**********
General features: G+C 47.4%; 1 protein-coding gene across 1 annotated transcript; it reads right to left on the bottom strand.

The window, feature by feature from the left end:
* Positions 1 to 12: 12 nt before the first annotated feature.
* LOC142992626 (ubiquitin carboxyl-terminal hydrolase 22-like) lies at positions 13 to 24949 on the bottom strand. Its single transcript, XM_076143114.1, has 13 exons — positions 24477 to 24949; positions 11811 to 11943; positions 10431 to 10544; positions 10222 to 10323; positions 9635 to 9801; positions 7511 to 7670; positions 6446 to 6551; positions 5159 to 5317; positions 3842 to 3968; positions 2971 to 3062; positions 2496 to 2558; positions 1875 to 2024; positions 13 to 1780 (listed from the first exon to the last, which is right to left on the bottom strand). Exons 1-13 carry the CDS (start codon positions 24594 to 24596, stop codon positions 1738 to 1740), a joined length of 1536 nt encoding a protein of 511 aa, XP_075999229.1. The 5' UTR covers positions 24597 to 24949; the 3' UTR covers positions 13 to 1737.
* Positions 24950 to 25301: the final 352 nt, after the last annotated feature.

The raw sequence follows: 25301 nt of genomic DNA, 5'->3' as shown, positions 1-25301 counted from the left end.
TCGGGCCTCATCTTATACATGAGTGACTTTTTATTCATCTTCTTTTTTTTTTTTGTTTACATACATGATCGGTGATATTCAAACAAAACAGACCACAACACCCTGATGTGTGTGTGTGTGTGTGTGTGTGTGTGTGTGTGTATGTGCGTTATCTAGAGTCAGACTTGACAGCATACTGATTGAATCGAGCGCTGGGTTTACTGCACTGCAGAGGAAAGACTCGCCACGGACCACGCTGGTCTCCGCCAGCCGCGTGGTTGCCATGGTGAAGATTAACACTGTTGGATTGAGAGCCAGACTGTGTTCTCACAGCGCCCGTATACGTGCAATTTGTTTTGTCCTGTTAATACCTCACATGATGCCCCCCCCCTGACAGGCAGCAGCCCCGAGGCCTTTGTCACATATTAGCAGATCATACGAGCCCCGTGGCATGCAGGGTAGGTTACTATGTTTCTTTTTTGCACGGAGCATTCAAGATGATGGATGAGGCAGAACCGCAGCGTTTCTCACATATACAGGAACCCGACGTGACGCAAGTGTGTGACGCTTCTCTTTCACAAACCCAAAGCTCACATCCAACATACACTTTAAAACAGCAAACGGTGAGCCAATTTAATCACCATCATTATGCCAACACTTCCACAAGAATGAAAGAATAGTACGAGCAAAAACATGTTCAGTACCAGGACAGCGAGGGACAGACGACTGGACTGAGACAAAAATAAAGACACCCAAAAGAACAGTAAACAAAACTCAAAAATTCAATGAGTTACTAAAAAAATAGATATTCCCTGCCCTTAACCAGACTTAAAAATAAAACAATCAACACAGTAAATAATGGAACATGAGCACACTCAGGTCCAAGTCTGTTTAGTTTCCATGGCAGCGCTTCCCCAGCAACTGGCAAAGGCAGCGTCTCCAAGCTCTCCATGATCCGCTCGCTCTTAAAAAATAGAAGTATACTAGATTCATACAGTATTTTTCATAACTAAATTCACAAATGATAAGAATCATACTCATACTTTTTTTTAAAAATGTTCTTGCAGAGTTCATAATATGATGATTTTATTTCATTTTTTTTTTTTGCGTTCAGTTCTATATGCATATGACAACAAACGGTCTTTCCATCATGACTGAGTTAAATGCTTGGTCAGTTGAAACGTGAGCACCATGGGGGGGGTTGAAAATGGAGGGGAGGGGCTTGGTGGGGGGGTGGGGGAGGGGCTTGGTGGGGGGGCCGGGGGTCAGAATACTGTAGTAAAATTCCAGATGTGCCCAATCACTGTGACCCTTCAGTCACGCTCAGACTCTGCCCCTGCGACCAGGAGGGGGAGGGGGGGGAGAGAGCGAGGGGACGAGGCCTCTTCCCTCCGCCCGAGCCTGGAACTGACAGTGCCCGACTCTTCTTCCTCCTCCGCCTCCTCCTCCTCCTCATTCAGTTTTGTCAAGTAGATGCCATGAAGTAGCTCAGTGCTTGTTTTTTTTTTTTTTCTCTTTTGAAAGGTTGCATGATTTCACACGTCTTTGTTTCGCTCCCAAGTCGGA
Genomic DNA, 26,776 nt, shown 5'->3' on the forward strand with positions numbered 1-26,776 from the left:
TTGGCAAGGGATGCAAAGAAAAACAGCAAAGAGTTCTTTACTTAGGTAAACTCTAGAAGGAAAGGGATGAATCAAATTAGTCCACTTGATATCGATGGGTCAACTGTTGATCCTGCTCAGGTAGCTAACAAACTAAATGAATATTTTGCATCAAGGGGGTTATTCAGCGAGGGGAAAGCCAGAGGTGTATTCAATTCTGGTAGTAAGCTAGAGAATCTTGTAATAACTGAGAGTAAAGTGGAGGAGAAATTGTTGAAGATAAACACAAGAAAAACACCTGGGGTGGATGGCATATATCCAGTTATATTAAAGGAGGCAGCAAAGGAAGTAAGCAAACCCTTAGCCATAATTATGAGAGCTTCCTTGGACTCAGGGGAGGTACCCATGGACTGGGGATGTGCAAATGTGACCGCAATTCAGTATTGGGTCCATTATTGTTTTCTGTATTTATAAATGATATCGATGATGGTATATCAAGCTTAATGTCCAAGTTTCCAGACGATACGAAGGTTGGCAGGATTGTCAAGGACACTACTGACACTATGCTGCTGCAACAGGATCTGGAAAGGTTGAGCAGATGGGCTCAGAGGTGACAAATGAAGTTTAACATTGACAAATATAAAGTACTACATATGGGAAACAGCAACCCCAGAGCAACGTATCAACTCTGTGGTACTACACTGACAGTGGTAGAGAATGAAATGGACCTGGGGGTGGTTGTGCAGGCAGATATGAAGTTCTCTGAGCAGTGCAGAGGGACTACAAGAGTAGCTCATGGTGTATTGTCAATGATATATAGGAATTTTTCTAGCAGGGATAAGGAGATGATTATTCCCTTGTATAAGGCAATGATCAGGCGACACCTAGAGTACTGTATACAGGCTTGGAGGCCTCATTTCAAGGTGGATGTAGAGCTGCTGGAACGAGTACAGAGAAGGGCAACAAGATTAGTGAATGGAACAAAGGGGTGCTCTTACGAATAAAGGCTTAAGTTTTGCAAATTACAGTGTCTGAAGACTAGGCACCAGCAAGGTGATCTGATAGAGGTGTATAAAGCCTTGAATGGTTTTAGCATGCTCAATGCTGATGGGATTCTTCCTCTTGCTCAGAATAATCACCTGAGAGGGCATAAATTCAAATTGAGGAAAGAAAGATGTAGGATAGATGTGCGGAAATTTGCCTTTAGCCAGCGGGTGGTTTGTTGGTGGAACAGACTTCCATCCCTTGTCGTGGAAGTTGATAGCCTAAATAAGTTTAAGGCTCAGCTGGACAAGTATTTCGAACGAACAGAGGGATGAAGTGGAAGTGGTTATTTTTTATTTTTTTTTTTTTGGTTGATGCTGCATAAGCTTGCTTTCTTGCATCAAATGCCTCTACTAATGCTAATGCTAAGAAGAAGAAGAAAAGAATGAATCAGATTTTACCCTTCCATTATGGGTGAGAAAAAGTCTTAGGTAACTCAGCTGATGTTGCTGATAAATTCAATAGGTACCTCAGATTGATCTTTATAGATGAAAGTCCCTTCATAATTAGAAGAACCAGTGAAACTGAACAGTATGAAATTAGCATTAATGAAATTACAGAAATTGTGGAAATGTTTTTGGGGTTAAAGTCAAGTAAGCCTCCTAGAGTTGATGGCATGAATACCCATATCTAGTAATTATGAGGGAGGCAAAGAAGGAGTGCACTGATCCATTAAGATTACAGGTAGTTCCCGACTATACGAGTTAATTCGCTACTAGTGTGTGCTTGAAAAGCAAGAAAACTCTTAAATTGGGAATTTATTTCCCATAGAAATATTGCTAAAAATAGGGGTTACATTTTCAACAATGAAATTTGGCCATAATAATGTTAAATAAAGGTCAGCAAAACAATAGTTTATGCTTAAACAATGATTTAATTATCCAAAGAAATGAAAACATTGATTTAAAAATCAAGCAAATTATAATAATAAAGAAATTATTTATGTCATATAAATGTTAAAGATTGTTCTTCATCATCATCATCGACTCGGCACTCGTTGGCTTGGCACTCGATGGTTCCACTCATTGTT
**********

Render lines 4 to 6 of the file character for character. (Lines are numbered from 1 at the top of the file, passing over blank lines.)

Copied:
* LOC142992626 (ubiquitin carboxyl-terminal hydrolase 22-like) lies at positions 13 to 24949 on the bottom strand. Its single transcript, XM_076143114.1, has 13 exons — positions 24477 to 24949; positions 11811 to 11943; positions 10431 to 10544; positions 10222 to 10323; positions 9635 to 9801; positions 7511 to 7670; positions 6446 to 6551; positions 5159 to 5317; positions 3842 to 3968; positions 2971 to 3062; positions 2496 to 2558; positions 1875 to 2024; positions 13 to 1780 (listed from the first exon to the last, which is right to left on the bottom strand). Exons 1-13 carry the CDS (start codon positions 24594 to 24596, stop codon positions 1738 to 1740), a joined length of 1536 nt encoding a protein of 511 aa, XP_075999229.1. The 5' UTR covers positions 24597 to 24949; the 3' UTR covers positions 13 to 1737.
* Positions 24950 to 25301: the final 352 nt, after the last annotated feature.

The raw sequence follows: 25301 nt of genomic DNA, 5'->3' as shown, positions 1-25301 counted from the left end.